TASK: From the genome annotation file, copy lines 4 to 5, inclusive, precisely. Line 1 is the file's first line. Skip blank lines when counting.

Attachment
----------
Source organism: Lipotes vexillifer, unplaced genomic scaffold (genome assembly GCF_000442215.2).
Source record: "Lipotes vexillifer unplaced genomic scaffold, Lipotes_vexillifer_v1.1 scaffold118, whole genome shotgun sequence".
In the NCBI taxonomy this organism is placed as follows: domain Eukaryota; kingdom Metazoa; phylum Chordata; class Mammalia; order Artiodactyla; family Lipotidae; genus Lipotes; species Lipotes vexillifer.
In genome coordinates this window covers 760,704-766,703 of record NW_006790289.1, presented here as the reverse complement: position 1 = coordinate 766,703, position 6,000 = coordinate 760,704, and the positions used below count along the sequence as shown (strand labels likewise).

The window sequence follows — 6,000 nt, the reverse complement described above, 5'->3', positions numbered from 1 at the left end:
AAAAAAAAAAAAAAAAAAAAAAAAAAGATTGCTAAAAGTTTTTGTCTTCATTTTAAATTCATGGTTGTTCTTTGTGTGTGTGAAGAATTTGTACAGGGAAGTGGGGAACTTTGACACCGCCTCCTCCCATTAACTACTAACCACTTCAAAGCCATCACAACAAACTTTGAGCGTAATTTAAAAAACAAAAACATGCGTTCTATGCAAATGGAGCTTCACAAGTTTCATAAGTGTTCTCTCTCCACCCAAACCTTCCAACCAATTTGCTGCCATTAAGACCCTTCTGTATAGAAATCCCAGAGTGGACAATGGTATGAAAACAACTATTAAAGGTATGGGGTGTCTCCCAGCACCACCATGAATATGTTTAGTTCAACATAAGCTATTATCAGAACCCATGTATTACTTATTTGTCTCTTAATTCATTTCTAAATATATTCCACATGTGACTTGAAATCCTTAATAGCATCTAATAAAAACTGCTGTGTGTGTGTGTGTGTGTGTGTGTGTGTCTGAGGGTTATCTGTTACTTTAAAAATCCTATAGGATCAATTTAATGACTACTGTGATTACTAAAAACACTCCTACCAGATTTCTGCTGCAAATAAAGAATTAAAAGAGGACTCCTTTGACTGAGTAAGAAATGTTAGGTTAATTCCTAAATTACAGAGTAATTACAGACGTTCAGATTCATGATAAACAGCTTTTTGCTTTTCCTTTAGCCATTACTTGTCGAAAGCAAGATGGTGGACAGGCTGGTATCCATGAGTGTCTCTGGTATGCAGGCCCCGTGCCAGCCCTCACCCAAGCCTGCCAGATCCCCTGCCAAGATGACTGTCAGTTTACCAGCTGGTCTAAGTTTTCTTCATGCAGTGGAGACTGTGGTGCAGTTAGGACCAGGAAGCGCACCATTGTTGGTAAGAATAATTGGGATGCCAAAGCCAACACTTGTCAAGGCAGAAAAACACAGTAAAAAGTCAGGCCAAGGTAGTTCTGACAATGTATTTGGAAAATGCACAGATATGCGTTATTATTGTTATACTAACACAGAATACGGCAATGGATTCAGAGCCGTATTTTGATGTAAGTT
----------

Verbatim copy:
In genome coordinates this window covers 760,704-766,703 of record NW_006790289.1, presented here as the reverse complement: position 1 = coordinate 766,703, position 6,000 = coordinate 760,704, and the positions used below count along the sequence as shown (strand labels likewise).

The window sequence follows — 6,000 nt, the reverse complement described above, 5'->3', positions numbered from 1 at the left end: